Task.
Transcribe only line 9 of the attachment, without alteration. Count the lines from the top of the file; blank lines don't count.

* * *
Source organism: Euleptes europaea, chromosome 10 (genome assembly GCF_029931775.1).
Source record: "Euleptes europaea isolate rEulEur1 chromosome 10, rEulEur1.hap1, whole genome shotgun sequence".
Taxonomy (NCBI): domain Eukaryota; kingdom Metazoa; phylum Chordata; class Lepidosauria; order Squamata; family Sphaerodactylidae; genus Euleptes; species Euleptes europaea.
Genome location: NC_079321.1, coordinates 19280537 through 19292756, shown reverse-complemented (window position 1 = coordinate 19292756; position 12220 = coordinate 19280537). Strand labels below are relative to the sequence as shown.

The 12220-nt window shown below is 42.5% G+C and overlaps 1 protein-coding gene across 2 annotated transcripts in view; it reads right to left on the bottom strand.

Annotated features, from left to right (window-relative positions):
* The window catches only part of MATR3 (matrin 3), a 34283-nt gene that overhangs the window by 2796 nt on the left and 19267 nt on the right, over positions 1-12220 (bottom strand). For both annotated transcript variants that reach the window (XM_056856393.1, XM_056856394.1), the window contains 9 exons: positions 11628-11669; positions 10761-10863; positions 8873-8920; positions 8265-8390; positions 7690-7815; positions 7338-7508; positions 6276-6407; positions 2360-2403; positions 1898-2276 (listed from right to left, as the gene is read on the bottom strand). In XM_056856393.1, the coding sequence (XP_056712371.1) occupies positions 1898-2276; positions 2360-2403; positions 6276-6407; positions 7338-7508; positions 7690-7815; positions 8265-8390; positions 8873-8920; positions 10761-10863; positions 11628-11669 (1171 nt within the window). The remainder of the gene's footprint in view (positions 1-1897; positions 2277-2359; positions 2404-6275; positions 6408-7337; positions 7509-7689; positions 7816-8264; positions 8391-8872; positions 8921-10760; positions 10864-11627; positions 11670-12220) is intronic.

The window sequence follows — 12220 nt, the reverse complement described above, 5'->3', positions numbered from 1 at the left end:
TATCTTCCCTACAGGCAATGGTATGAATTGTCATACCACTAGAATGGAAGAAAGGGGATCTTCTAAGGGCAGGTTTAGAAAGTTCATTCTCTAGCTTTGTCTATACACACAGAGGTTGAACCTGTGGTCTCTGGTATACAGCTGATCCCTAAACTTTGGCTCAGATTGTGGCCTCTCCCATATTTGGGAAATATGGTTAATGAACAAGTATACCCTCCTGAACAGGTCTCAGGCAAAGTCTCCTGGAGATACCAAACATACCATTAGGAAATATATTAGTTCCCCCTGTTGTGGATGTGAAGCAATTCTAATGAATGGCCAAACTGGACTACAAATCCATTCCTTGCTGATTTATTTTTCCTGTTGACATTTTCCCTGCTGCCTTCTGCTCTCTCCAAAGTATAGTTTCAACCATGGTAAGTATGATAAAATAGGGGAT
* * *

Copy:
TATCTTCCCTACAGGCAATGGTATGAATTGTCATACCACTAGAATGGAAGAAAGGGGATCTTCTAAGGGCAGGTTTAGAAAGTTCATTCTCTAGCTTTGTCTATACACACAGAGGTTGAACCTGTGGTCTCTGGTATACAGCTGATCCCTAAACTTTGGCTCAGATTGTGGCCTCTCCCATATTTGGGAAATATGGTTAATGAACAAGTATACCCTCCTGAACAGGTCTCAGGCAAAGTCTCCTGGAGATACCAAACATACCATTAGGAAATATATTAGTTCCCCCTGTTGTGGATGTGAAGCAATTCTAATGAATGGCCAAACTGGACTACAAATCCATTCCTTGCTGATTTATTTTTCCTGTTGACATTTTCCCTGCTGCCTTCTGCTCTCTCCAAAGTATAGTTTCAACCATGGTAAGTATGATAAAATAGGGGAT